Determination of cadmium ions in spiked water samples with 30 g L-1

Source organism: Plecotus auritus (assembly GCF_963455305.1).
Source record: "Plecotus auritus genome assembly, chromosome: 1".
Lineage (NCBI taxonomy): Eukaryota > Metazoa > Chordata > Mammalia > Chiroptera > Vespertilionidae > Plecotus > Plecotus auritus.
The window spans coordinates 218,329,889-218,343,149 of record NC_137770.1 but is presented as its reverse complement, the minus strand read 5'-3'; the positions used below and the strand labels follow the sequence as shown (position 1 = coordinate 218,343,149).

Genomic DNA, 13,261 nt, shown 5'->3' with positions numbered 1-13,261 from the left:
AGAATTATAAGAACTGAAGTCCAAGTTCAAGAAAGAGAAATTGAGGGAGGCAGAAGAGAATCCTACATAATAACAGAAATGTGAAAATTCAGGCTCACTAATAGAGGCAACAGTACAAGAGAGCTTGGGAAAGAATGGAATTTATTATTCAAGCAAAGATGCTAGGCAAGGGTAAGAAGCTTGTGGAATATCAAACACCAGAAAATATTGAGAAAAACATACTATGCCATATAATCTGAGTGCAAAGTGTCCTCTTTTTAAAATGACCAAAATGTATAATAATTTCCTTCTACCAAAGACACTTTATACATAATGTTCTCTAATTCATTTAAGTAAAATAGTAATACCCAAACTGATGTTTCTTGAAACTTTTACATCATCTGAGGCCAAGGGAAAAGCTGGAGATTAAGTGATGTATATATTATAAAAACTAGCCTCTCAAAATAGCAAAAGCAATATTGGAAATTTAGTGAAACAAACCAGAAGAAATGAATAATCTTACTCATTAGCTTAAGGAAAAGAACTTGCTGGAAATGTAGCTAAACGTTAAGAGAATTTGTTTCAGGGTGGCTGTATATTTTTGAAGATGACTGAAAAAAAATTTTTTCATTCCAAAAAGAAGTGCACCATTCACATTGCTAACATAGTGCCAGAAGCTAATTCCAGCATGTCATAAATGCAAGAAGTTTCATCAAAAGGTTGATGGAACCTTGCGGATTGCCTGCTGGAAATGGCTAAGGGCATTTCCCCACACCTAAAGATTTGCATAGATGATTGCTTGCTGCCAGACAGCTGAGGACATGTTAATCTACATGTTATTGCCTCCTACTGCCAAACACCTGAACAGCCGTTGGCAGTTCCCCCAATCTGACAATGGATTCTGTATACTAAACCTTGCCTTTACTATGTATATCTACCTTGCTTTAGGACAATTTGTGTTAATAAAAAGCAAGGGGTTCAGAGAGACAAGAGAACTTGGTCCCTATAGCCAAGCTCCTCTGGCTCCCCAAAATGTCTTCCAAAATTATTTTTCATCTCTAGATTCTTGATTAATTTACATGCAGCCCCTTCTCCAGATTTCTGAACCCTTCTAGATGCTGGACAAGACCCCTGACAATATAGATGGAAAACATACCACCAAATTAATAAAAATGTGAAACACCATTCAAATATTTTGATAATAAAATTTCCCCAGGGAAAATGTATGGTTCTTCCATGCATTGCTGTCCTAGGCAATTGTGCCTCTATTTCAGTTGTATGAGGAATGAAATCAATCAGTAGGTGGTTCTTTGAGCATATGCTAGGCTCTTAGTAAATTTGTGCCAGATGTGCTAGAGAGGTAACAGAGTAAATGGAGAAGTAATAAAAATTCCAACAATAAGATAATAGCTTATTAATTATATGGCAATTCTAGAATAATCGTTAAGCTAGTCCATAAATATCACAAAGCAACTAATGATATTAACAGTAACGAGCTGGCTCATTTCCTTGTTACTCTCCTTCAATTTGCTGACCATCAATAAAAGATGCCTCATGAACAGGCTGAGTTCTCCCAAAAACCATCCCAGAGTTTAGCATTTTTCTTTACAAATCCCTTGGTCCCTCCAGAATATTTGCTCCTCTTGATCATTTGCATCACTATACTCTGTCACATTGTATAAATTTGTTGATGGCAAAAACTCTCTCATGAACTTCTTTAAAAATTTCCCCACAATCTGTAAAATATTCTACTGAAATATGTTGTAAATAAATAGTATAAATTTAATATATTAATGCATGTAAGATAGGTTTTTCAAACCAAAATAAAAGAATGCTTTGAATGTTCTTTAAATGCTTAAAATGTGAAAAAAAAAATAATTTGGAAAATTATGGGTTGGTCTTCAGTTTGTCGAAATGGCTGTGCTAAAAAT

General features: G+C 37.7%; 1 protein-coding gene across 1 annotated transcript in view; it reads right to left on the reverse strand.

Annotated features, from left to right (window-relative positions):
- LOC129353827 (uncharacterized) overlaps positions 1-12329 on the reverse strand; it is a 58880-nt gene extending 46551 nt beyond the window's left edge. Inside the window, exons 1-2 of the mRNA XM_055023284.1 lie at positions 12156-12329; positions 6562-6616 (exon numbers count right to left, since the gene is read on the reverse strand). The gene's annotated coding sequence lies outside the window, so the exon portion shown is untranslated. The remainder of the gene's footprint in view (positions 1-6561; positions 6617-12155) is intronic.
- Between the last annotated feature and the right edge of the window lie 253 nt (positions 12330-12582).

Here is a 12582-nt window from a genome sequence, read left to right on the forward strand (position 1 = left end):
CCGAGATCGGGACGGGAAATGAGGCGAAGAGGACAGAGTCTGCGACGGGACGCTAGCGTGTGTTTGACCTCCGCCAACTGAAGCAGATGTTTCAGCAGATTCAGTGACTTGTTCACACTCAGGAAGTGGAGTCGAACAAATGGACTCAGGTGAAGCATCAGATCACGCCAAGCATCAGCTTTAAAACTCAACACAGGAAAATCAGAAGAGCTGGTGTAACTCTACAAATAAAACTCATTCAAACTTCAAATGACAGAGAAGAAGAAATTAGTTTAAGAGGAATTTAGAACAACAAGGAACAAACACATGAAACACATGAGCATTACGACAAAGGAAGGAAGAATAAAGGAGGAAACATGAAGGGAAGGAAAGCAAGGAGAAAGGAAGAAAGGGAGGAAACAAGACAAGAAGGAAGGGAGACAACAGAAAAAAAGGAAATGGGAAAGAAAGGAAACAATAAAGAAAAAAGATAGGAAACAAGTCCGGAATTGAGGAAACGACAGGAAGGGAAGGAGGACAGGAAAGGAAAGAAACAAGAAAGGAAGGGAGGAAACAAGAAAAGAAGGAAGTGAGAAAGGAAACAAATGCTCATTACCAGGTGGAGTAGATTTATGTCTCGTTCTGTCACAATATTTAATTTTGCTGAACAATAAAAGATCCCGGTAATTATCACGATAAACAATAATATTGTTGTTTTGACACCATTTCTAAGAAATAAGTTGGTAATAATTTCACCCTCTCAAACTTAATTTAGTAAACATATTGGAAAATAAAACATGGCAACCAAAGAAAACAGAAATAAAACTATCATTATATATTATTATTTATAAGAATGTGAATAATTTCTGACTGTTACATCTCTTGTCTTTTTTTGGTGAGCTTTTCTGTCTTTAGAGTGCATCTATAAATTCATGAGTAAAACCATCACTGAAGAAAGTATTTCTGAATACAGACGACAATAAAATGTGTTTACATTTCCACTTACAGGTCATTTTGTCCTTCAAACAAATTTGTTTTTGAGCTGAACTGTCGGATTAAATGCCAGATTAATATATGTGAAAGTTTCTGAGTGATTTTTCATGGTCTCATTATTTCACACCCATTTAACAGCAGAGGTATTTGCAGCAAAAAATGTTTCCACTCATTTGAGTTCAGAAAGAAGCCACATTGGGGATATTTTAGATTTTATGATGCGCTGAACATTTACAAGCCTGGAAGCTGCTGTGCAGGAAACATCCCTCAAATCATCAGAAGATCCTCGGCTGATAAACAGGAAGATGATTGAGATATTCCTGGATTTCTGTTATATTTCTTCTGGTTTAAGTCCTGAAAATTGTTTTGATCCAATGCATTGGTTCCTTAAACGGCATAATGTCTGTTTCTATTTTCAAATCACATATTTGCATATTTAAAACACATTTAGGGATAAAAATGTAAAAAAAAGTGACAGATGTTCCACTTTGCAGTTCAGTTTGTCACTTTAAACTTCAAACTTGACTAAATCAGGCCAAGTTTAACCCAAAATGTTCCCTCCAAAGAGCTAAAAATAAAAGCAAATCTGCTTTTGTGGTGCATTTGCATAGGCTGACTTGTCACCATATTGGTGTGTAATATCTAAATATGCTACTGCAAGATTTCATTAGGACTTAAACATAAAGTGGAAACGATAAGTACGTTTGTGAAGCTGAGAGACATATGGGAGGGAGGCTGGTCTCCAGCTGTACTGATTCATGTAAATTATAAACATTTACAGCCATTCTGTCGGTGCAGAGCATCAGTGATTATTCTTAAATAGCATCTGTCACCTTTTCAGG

The determination of heavy metal ions in environmental, clinical and food samples has been a common concern for several researchers and in special case of aquatic environment, there has been a more stringent regulation standards pertaining to the discharge of heavy metals. Some efforts have been carried out to develop many treatment processes to reduce the disposal of heavy metal ions mainly in water bodies. The different treatment processes include precipitation, membrane filtration, ion exchange and adsorption (Tokalıoğlu et al. 2009), however, the levels of heavy metals disposal into water bodies are still rising, mainly in aqueous effluents discharged into aquatic bodies (Mello et al. 2005). As example, lead is considered as the major environmental pollutant and has become the most widely scattered toxic heavy metal in the world as a result of anthropogenic action. It is very well known that lead enters the environment through several industrial activities, such as industrial ammunition, paper board mill, battery manufacturing and coal burning and pigments (Zhan & Zhao, 2003). Lead can cause several effects on central nervous system, blood pressure, kidneys and reproductive system (Needleman, 2004). Similarly to lead, cadmium is also considered as toxic for animals and humans, and it is classified by the International Agency for Research on Cancer as a human carcinogen (IARC, 1993). The National Council for the Environment in Brazil (CONAMA, 2005) established 0.2 mg L-1 as the maximum level of cadmium for effluent discharge in aquatic bodies, while 5.0 and 3.0 µg L-1 are the maximum contaminant levels in potable water allowed by EPA (EPA, 2003) and ANVISA (ANVISA, 2004), respectively. Even at low concentration levels (≤ g L-1), there is bioaccumulation of heavy metals in aquatic organisms, so there is a growing need for their monitoring in different types of water samples. In addition, the heavy metal ions monitoring can provide both important aspects in water quality and controlling the industrial processes (Martinotti et al. 1995). Thus, the development of analytical methods based on preconcentration systems has commonly been the aim of choice for the determination of trace metals in water and biological samples. Moreover, the development of new analytical protocols play an important role in solving instrumental problems commonly associated with low selectivity and sensitivity. Undoubtedly, solid phase preconcentration has been the most technique used for this purpose, owing to its attractive features such as high reproducibly and preconcentration factor, ease of automation and regeneration of solid phase, low cost, simplicity, easy coupling to flow injection analysis (FIA) and high sample throughput (Barbosa et al. 2007).